Having had experience in this scenario before, and having been fortunate enough to have high-end developers as mentors, I knew I could help. With the help of a colleague, we presented a new ASP.NET MVC 3 solution. Combining web solutions into one using Areas, and simplifying just about every aspect of the solution, we presented to the development team with excitement and great anticipation.
Remembering that everyone “hates” the existing framework, the thought was that they would be excited to jump into a shiny new, clean solution….they weren’t. The push back and hostile resistance to anything new was shocking. The room was filled with questions such as “why would we upgrade to Visual Studio 2010”? and “why would we use ASP.Net 4.0”? The old ways work best right?
Throughout the process of trying to encourage others to examine the best practices put in place in the new solution, I was shocked to get total push-back and being fought on just about every aspect of the new design. The push-back came in the form of saying “we can use what we have” and “the old framework just needs updated”.
The same developers who wanted the old framework gone, now cherish it’s existence. A very interesting observation in human social behavior to say the least. They were not given input in the early stages of new development, and I cannot help but wonder if that is the sole reason for the resistance. Not the threat of a glamorous new technology, but the threat of anything new, and not having control over it.
Last night I dropped my brand new MyTouch 4G into a pan filled with water. I do not mean it got a few drops of water on the cover, but actually dropped the thing submersing it completely into a pan in the sink. This happened mid-phone call so I promptly retrieved the soaking device, ended the call, and shut it down. I instantly removed the back cover to let the battery compartment dry out. Early I had complained about how difficult the batter cover is to remove, but to my surprise there was not a single hint of liquid or even moisture anywhere near the battery.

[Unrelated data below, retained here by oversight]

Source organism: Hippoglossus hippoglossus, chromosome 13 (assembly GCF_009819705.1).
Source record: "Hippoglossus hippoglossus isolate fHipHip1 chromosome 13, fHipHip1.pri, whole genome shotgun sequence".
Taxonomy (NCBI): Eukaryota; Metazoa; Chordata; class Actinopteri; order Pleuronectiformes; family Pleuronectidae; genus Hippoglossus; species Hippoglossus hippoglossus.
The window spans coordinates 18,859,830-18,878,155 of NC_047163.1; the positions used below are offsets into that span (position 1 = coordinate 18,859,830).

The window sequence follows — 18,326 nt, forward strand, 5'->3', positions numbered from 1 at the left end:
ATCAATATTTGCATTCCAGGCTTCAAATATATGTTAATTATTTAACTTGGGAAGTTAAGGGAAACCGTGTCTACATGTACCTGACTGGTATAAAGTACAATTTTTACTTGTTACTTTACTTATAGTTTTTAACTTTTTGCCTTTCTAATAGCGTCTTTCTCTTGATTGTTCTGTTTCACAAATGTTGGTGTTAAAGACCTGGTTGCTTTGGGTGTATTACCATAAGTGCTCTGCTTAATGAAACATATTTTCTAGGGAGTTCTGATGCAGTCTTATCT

The build of the phone seemed like high-quality (metal cover and all), but you never know until it is put to the test. If I had purchased many of the other wide slew of phone choices last week, I would be calling the phone insurance company and coughing up $175 for a replacement.
To that I say thank you HTC! Not only is the 4G fully featured with the fastest phone OS available, but it is well-build with quality in mind. Alas no more rickety phones with sub-par components to keep the price down.
Timothy received his first karate belt, the white belt. He did have to earn this belt by helping around the house and completing several tasks for Joey. He is really enjoying it and we look forward to sharing his next achievement.
This is a hilarious video that uses computer generated voices to explain our current economic position. With no emotion attached, your guaranteed to laugh as the Fed is explained. Enjoy!